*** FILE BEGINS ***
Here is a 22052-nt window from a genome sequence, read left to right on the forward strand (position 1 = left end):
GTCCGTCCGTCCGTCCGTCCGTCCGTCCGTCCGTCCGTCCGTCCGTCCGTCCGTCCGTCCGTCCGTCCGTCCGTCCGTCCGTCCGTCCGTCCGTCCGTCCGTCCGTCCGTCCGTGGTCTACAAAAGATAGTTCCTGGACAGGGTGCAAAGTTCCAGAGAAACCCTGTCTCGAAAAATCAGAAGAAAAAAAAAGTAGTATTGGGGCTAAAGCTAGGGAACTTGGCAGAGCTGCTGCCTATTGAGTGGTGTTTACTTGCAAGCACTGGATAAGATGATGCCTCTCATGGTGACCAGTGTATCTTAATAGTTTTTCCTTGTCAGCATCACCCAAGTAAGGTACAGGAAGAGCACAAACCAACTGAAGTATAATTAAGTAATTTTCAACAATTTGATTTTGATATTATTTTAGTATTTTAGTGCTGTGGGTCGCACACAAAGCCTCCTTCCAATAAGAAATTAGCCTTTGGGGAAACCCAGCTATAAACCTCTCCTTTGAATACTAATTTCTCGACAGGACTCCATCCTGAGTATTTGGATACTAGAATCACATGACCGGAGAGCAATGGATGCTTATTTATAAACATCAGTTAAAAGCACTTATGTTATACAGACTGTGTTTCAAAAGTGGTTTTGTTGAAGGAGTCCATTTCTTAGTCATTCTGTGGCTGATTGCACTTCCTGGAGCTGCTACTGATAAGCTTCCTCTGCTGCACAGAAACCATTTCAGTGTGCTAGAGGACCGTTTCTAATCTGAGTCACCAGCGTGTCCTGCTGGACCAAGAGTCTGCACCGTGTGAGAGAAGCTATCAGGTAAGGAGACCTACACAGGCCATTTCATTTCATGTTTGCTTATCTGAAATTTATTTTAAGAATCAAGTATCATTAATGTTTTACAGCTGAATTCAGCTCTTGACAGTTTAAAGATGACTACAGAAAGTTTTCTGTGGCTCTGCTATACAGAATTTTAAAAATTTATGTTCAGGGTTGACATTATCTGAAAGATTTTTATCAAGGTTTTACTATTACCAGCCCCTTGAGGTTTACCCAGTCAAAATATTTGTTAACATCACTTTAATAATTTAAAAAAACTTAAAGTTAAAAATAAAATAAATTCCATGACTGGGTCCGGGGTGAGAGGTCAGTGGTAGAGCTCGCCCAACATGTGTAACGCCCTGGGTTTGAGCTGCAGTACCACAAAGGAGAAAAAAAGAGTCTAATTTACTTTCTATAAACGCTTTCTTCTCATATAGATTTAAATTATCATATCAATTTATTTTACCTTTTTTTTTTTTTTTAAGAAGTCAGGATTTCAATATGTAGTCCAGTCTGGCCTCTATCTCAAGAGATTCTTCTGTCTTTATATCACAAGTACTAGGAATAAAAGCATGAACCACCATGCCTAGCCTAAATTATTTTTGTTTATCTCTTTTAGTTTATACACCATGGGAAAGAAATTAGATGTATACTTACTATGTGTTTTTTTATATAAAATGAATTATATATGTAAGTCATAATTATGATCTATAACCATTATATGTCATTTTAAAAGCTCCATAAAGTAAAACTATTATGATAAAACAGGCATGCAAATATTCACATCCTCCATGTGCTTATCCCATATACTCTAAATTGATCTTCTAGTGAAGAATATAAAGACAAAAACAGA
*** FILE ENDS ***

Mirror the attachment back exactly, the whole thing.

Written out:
Here is a 22052-nt window from a genome sequence, read left to right on the forward strand (position 1 = left end):
GTCCGTCCGTCCGTCCGTCCGTCCGTCCGTCCGTCCGTCCGTCCGTCCGTCCGTCCGTCCGTCCGTCCGTCCGTCCGTCCGTCCGTCCGTCCGTCCGTCCGTCCGTCCGTCCGTGGTCTACAAAAGATAGTTCCTGGACAGGGTGCAAAGTTCCAGAGAAACCCTGTCTCGAAAAATCAGAAGAAAAAAAAAGTAGTATTGGGGCTAAAGCTAGGGAACTTGGCAGAGCTGCTGCCTATTGAGTGGTGTTTACTTGCAAGCACTGGATAAGATGATGCCTCTCATGGTGACCAGTGTATCTTAATAGTTTTTCCTTGTCAGCATCACCCAAGTAAGGTACAGGAAGAGCACAAACCAACTGAAGTATAATTAAGTAATTTTCAACAATTTGATTTTGATATTATTTTAGTATTTTAGTGCTGTGGGTCGCACACAAAGCCTCCTTCCAATAAGAAATTAGCCTTTGGGGAAACCCAGCTATAAACCTCTCCTTTGAATACTAATTTCTCGACAGGACTCCATCCTGAGTATTTGGATACTAGAATCACATGACCGGAGAGCAATGGATGCTTATTTATAAACATCAGTTAAAAGCACTTATGTTATACAGACTGTGTTTCAAAAGTGGTTTTGTTGAAGGAGTCCATTTCTTAGTCATTCTGTGGCTGATTGCACTTCCTGGAGCTGCTACTGATAAGCTTCCTCTGCTGCACAGAAACCATTTCAGTGTGCTAGAGGACCGTTTCTAATCTGAGTCACCAGCGTGTCCTGCTGGACCAAGAGTCTGCACCGTGTGAGAGAAGCTATCAGGTAAGGAGACCTACACAGGCCATTTCATTTCATGTTTGCTTATCTGAAATTTATTTTAAGAATCAAGTATCATTAATGTTTTACAGCTGAATTCAGCTCTTGACAGTTTAAAGATGACTACAGAAAGTTTTCTGTGGCTCTGCTATACAGAATTTTAAAAATTTATGTTCAGGGTTGACATTATCTGAAAGATTTTTATCAAGGTTTTACTATTACCAGCCCCTTGAGGTTTACCCAGTCAAAATATTTGTTAACATCACTTTAATAATTTAAAAAAACTTAAAGTTAAAAATAAAATAAATTCCATGACTGGGTCCGGGGTGAGAGGTCAGTGGTAGAGCTCGCCCAACATGTGTAACGCCCTGGGTTTGAGCTGCAGTACCACAAAGGAGAAAAAAAGAGTCTAATTTACTTTCTATAAACGCTTTCTTCTCATATAGATTTAAATTATCATATCAATTTATTTTACCTTTTTTTTTTTTTTTAAGAAGTCAGGATTTCAATATGTAGTCCAGTCTGGCCTCTATCTCAAGAGATTCTTCTGTCTTTATATCACAAGTACTAGGAATAAAAGCATGAACCACCATGCCTAGCCTAAATTATTTTTGTTTATCTCTTTTAGTTTATACACCATGGGAAAGAAATTAGATGTATACTTACTATGTGTTTTTTTATATAAAATGAATTATATATGTAAGTCATAATTATGATCTATAACCATTATATGTCATTTTAAAAGCTCCATAAAGTAAAACTATTATGATAAAACAGGCATGCAAATATTCACATCCTCCATGTGCTTATCCCATATACTCTAAATTGATCTTCTAGTGAAGAATATAAAGACAAAAACAGA